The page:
French Press coffee maker

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Jan 6, 2005
North Alabama
Do any of you use a French Press coffee maker? I saw a show called "Coffee" on the history channel this past weekend. They were showing this little French Press coffee maker & the fellas were just raving over how great it made the coffee taste. I'm just wondering if anyone has any first hand experience with these contraptions. I'm thinking about buying one, but if they're not "all that", my wallet & I will pass.
I don't use mine often, but it sure beats my drip coffeemaker. The only drwback is it is not as convenient, but it makes a great cup of coffee. A bit of a pain to clean, but not all too bad.
Not as good as espresso, but a mellow rich cup of coffee every time. We don't even own a drip coffee maker anymore. Just the boudum (sp?) aka french press and the espresso machine. Easy to use and clean, quick, great coffee.
Actually coffee maker taste depends from brands to brands, I find German Krupps, Braun and Bosch giving the best taste as compared to all others in the market. The timing of drip is quite controlled as compared to a steady flow in other brands so it manages to extract good flavor from the beans.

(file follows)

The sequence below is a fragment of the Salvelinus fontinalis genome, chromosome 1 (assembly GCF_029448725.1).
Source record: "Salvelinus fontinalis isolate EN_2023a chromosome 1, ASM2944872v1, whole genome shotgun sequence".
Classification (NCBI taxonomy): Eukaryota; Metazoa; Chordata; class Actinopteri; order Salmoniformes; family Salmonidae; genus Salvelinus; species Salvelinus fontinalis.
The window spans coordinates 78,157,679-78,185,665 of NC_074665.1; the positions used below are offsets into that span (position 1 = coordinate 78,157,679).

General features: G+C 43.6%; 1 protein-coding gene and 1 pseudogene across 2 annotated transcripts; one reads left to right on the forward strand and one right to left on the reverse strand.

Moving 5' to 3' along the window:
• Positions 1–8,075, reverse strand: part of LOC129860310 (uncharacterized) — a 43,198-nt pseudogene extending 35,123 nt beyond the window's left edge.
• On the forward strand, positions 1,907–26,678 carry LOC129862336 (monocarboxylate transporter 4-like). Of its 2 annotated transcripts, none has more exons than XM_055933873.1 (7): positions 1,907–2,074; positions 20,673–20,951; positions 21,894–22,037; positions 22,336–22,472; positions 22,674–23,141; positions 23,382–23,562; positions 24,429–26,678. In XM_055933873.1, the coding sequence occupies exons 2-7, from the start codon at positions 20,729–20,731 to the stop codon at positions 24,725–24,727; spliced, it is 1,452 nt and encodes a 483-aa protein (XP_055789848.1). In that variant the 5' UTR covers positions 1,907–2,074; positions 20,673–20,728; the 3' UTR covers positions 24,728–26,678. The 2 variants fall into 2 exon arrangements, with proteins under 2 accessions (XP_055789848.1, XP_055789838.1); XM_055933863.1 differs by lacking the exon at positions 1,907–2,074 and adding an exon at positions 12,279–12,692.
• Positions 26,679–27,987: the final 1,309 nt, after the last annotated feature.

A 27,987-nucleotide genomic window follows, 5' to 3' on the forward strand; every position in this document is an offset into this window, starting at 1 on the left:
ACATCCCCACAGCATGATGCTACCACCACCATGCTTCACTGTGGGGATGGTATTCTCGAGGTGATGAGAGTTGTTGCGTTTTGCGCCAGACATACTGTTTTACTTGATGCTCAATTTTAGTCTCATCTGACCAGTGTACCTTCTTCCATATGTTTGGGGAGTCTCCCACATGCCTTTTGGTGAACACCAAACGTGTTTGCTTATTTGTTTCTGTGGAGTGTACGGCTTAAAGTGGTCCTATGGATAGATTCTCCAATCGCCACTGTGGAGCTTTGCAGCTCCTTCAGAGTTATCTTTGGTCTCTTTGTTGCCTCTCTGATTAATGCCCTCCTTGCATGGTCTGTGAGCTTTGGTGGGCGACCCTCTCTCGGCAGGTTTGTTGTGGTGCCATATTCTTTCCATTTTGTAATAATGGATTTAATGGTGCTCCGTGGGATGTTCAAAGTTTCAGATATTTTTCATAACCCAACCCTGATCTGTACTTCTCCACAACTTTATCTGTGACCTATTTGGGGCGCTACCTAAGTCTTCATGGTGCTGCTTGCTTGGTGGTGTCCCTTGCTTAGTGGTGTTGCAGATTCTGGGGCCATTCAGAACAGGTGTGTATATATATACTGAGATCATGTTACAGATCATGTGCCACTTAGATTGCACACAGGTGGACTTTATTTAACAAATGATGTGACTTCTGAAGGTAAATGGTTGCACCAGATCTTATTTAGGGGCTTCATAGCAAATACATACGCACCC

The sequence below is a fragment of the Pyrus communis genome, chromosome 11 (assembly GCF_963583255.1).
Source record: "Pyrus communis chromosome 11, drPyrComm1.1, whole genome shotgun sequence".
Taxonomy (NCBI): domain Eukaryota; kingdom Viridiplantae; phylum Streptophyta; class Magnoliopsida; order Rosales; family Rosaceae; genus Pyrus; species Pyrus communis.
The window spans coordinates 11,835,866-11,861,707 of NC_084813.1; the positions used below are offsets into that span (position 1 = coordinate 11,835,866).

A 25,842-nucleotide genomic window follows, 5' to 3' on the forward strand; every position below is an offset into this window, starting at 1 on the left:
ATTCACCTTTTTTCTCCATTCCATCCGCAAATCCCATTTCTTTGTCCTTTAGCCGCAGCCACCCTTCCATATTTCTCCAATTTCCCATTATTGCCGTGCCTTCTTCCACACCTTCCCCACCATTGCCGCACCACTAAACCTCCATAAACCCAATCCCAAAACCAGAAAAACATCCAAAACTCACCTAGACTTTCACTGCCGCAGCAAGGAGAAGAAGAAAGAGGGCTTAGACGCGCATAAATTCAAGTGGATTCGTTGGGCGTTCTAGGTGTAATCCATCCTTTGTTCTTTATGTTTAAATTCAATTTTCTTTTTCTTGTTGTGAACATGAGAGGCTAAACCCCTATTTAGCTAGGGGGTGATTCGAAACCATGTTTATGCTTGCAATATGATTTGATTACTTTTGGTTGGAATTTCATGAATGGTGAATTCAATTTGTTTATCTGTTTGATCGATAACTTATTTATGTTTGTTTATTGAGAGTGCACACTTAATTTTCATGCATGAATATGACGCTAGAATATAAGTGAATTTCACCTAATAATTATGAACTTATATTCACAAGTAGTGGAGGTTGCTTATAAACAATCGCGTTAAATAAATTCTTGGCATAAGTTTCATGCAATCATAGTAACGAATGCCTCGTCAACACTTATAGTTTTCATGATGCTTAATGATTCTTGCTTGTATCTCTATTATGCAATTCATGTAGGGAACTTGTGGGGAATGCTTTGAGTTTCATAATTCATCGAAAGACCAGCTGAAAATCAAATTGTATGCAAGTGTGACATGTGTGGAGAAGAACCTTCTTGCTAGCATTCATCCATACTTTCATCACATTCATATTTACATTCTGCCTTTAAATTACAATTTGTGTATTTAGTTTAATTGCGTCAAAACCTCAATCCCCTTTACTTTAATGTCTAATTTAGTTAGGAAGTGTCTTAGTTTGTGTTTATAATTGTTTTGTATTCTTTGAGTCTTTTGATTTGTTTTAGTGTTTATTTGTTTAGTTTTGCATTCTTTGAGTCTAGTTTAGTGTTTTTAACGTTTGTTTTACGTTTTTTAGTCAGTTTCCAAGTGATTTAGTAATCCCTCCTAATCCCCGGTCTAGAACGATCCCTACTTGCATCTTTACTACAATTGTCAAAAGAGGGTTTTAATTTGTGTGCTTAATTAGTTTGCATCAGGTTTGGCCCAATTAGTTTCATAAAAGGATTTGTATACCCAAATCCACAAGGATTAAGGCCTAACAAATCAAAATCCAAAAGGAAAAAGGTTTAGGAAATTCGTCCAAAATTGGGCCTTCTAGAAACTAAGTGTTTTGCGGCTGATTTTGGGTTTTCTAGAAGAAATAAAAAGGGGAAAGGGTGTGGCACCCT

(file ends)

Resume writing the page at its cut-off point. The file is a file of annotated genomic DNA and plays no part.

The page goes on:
Thanks guys. Any recommendation for the best brand of French Press coffee maker, & where to buy? Thanks in advance.
Bodum works great, costs $15 at target. you'll also find them at cost plus/world market or your local starbucks. one thing my relatives can't seem to understand is even though you have pushed the strainer down you need to pour all of the coffe out immidiately becuase it is still in contact with the grinds. they leave the coffee in, then complain that it tastes terrible. I also like the small 1 cup Italian percolators. I'm currently looking for a vacuum pot.